Gastroenterology & Hepatology

November 2022 - Volume 18, Issue 11

Letter From the Editor: Rapid Initiation of Hepatitis C Virus Treatment 

Gary R. Lichtenstein, MD, AGAF, FACP, FACG

We are currently fortunate to have safe and efficient therapy for the treatment of patients with hepatitis C virus (HCV) infection. In clinical practice, a frequently encountered challenge is the ability to initiate HCV therapy in a rapid fashion. One of the review articles in this month’s issue of Gastroenterology & Hepatology provides an overview of rapid treatment initiation for HCV-infected patients. Dr Ane-Kristine Finbråten, Dr Benjamin J. Eckhardt, Dr Shashi N. Kapadia, and Dr Kristen M. Marks examine lessons that can be learned from the treatment of HIV and which patients might benefit most using a rapid HCV treatment model and which patients might not be eligible. Additionally, the authors consider barriers that limit wider implementation of rapid HCV treatment, such as the need for confirmatory testing, insurance restrictions, and health care system delays. The authors also present different care models as well as real-world examples of rapid HCV treatment initiation. 

Another review article this month focuses on colorectal cancer screening. As Dr Samantha S. Chung, Dr Sara I. Ali, and Dr Brooks D. Cash note, colorectal cancer is currently one of the most commonly diagnosed cancers in the United States, but diagnoses of this cancer have fallen yearly for a few decades. The authors first compare colorectal cancer screening guidelines from the American Cancer Society, US Preventive Services Task Force, and US Multi-Society Task Force. They then examine current colorectal cancer screening tests, including fecal immunochemical testing, multitarget stool DNA testing, computed tomography colonography, colon capsule endoscopy, flexible sigmoidoscopy, and colonoscopy. The authors also consider several emerging colorectal cancer screening methods in development (eg, using circulating tumor DNA or volatile organic compound) and note the need for further research.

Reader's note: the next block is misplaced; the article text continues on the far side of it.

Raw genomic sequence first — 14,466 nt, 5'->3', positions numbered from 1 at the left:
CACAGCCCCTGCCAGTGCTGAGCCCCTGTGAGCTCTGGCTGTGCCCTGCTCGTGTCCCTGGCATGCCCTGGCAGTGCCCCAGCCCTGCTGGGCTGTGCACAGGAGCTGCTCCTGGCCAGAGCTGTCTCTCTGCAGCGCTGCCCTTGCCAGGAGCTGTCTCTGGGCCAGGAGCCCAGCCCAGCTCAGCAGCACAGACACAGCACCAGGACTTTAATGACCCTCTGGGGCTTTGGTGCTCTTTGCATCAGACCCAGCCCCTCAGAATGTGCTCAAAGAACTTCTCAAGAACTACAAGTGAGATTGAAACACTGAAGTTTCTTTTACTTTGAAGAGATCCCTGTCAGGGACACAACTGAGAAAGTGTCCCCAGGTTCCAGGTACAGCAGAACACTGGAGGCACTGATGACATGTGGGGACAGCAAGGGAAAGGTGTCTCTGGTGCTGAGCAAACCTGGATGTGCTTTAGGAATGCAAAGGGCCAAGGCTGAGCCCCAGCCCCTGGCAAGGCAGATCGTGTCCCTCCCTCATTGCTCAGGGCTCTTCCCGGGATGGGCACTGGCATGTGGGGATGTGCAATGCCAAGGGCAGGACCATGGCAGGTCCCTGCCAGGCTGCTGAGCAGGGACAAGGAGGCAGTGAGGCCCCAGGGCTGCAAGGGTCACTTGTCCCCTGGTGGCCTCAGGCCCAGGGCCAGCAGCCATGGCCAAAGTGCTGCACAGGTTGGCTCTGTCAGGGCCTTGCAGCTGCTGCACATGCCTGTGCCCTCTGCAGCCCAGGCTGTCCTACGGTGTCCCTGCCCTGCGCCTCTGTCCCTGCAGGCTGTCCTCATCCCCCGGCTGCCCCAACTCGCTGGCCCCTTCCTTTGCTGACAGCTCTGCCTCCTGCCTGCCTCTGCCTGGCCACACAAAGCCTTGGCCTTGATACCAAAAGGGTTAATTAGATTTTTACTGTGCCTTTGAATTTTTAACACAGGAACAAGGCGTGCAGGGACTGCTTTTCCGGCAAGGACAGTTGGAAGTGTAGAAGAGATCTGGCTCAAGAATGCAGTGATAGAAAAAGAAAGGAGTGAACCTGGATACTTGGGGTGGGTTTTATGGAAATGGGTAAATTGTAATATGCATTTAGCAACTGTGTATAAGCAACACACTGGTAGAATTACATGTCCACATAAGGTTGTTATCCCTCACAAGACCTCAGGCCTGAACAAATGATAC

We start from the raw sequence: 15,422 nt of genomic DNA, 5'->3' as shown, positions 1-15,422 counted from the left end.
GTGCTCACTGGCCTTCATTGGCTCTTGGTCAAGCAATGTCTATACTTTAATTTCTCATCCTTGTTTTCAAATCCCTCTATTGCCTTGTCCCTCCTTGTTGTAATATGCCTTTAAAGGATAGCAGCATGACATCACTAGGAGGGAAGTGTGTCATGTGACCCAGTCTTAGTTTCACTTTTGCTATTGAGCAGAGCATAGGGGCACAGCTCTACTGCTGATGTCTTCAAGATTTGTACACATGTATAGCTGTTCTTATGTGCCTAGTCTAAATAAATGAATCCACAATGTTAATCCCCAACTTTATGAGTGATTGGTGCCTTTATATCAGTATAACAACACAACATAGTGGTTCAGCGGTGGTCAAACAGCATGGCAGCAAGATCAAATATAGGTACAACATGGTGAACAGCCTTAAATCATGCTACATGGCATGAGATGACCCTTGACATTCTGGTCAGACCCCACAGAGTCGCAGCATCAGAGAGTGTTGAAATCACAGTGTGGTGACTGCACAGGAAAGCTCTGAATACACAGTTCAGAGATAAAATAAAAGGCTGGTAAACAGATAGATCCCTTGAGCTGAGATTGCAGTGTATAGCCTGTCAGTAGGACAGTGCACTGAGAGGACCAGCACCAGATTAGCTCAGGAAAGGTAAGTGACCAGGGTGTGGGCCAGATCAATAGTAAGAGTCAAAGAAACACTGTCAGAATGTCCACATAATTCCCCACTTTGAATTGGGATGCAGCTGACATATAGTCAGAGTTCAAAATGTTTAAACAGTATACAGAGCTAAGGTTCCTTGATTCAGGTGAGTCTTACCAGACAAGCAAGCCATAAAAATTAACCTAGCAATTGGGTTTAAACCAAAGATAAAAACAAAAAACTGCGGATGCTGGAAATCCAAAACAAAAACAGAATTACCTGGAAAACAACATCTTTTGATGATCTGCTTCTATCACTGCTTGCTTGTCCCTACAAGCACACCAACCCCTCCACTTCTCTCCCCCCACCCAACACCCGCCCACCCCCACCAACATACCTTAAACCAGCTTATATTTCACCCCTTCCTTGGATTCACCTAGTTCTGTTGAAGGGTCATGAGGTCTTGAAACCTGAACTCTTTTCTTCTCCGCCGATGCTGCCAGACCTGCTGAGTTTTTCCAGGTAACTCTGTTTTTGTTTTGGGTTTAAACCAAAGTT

Our Advances in IBD column focuses on the use of the IBD Clinical Decision Support Tool in clinical practice. Dr Parambir S. Dulai discusses how and why this tool was developed and validated, what factors it considers, and challenges with its development and validation. He also explains in which patients this tool can be used and shares user data involving the tool and some experiences of how providers have been using it in clinical practice. 

The management of nonalcoholic steatohepatitis (NASH) using lifestyle modifications is explored in our NASH in Focus column. Dr Shira Zelber-Sagi discusses dietary and exercise recommendations for patients with NASH, whether modifications of both are necessary, and if modifications of other lifestyle factors (such as alcohol, smoking, and sleep) are also important. In addition, she gives examples of how physicians can encourage patients to adhere to lifestyle modifications and discusses the role of vitamins in the setting of NASH, among other issues.

Finally, our Advances in Endoscopy column highlights water exchange colonoscopy. Dr Felix Leung discusses the advantages of using water instead of air to assist colonoscopy and how water exchange colonoscopy differs from water immersion colonoscopy. In addition, he examines data on adenoma detection rates with water exchange compared with other methods, which patients benefit most from water exchange colonoscopy, and the safety of this procedure, along with related issues.

May this issue provide you with helpful information that you can put to good use in your clinical practice.


Gary R. Lichtenstein, MD, AGAF, FACP, FACG

Millennium Medical Publishing, Inc